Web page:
23.  O love the LORD, all ye his saints: for the LORD preserveth the faithful, and plentifully rewardeth the proud doer.
24. Be of good courage, and he shall strengthen your heart, all ye that
hope in the LORD.

     When we determine to call only upon God, when we are reduced to prayer alone, then He delivers from shame. He finally silences the proud, lying lips that sought to bring disgrace upon God’s dependent servant. Goodness is a guarantee in all God’s contracts. You can let your trust in Him be known publicly. Even the Jews recognized concerning Jesus, “He trusted in God, let Him now deliver Him.”
     We are very quick, however, to forget His goodness. We often see only the trouble, consider our sins, think He has neglected to show mercy and has abandoned us. David writes a wonderful nevertheless. God overruled his hasty conclusions and heard his cry in spite of his fears. How can we help but love Him? He preserves those who are faithful in trusting Him. He says to them, “Arise, be not afraid.” This Psalm is undying, the eternal word of God. It was fulfilled in Jesus centuries later and lives today for all you that hope in the Lord. The Holy Spirit inspired David, so that he could encourage us. We can know His goodness in this dispensation of grace.

April 7

Psalms 32:1-2

1.  Blessed is he whose transgression is forgiven, whose sin is covered.
2.  Blessed is the man unto whom the LORD imputeth not iniquity, and in whose spirit there is no guile.

     In Romans 4, Paul refers to this Psalm, telling of a righteousness, which does not come through the law. The verse does not say, “Blessed is the man who blamelessly keeps the law”, but “blessed is the man, though he has broken the law (meaning he has committed transgression), who finds forgiveness and whose iniquity is not laid to his charge.” This man is a debtor, but his debt is covered freely, by grace, and he is put into right standing before God. Blessed, indeed! All boasting is excluded and all glory belongs to God in His mercy.
     What fallible men and their religions may do about forgiveness is of little consequence. Their systems may try to take God’s place and provide some way to lift the burden of guilt from their people. However, men may forgive, when forgiveness should be withheld for the sake of God’s justice, or they may withhold forgiveness, when it should be given. Blessed is the man, whom the LORD in mercy and justice forgives. Blessed is the man who looks longingly towards heaven for forgiveness and will be satisfied or comforted with nothing less. Along with forgiveness, God gives a new spirit, which is guileless. It will lead the forgiven in the paths of righteousness.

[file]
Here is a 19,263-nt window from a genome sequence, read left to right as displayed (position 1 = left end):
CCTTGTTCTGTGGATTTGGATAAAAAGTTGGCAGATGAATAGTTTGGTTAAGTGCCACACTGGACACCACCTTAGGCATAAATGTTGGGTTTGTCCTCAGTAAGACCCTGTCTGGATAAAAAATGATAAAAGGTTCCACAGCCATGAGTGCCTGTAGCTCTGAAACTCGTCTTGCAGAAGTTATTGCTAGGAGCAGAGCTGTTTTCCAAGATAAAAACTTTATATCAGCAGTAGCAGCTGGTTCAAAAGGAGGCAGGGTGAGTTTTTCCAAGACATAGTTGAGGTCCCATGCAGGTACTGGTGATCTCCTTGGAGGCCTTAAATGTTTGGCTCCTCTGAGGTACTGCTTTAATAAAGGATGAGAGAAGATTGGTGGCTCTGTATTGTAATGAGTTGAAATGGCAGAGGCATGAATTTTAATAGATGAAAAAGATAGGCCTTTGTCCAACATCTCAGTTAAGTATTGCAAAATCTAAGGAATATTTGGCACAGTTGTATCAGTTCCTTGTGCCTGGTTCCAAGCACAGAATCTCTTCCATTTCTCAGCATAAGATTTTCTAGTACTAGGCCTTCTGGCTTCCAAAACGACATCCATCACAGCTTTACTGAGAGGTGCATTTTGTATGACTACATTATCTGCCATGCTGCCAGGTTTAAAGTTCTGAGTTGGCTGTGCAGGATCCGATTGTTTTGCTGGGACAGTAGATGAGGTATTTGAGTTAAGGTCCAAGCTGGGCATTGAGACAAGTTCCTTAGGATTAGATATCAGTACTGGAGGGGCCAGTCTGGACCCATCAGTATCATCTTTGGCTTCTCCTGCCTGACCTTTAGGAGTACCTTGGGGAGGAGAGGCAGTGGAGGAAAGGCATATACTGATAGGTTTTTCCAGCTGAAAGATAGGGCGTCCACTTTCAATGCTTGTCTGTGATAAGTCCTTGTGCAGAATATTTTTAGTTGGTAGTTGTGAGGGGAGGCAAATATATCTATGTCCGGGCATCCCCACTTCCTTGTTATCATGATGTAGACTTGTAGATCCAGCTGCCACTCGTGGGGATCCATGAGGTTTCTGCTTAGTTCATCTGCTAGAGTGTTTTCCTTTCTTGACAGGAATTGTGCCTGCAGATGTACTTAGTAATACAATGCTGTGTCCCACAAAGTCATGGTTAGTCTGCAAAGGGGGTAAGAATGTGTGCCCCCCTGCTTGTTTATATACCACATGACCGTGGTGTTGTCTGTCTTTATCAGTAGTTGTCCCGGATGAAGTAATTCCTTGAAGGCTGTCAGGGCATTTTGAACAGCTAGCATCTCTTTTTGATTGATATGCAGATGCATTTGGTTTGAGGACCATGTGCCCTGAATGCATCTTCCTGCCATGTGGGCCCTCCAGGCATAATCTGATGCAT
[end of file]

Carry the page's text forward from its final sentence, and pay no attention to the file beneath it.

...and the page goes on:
April 8

Psalms 32:3-7

3.  When I kept silence, my bones waxed old through my roaring all the day long.
4.  For day and night thy hand was heavy upon me: my moisture is turned into the drought of summer. Selah.
5.  I acknowledged my sin unto thee, and mine iniquity have I not hid. I said, I will confess my transgressions unto the LORD; and thou forgavest the iniquity of my sin. Selah.
6.  For this shall every one that is godly pray unto thee in a time when thou mayest be found: surely in the floods of great waters they shall not come nigh unto him.
7.  Thou art my hiding place; thou shalt preserve me from trouble; thou shalt compass me about with songs of deliverance. Selah.

     Before forgiveness, anguish of heart came to David. It was because the Lord’s hand lay heavily upon him. His reluctant soul held to pride and rebellion and he could find no peace. He was under conviction for his sin, but unwilling to confess and yield. His sin was uncovered and he could find no cloak for it. He was disillusioned, until he abandoned all resistance. Forgiveness came with honesty and open confession without reservation. It is our business to confess and it is God’s to forgive.
     “He that doeth truth cometh to the light” and he must come in God’s time and not at his own convenience. God always interrupts man’s schedule and demands that man should come aside and submit to his bidding, as Matthew, the publican, at the seat of custom, or as the fishermen, who left off mending the nets. A salvation that fits God into our will and plans is false. True salvation comes when we submit to the Lord and that being accomplished, God surely brings deliverance.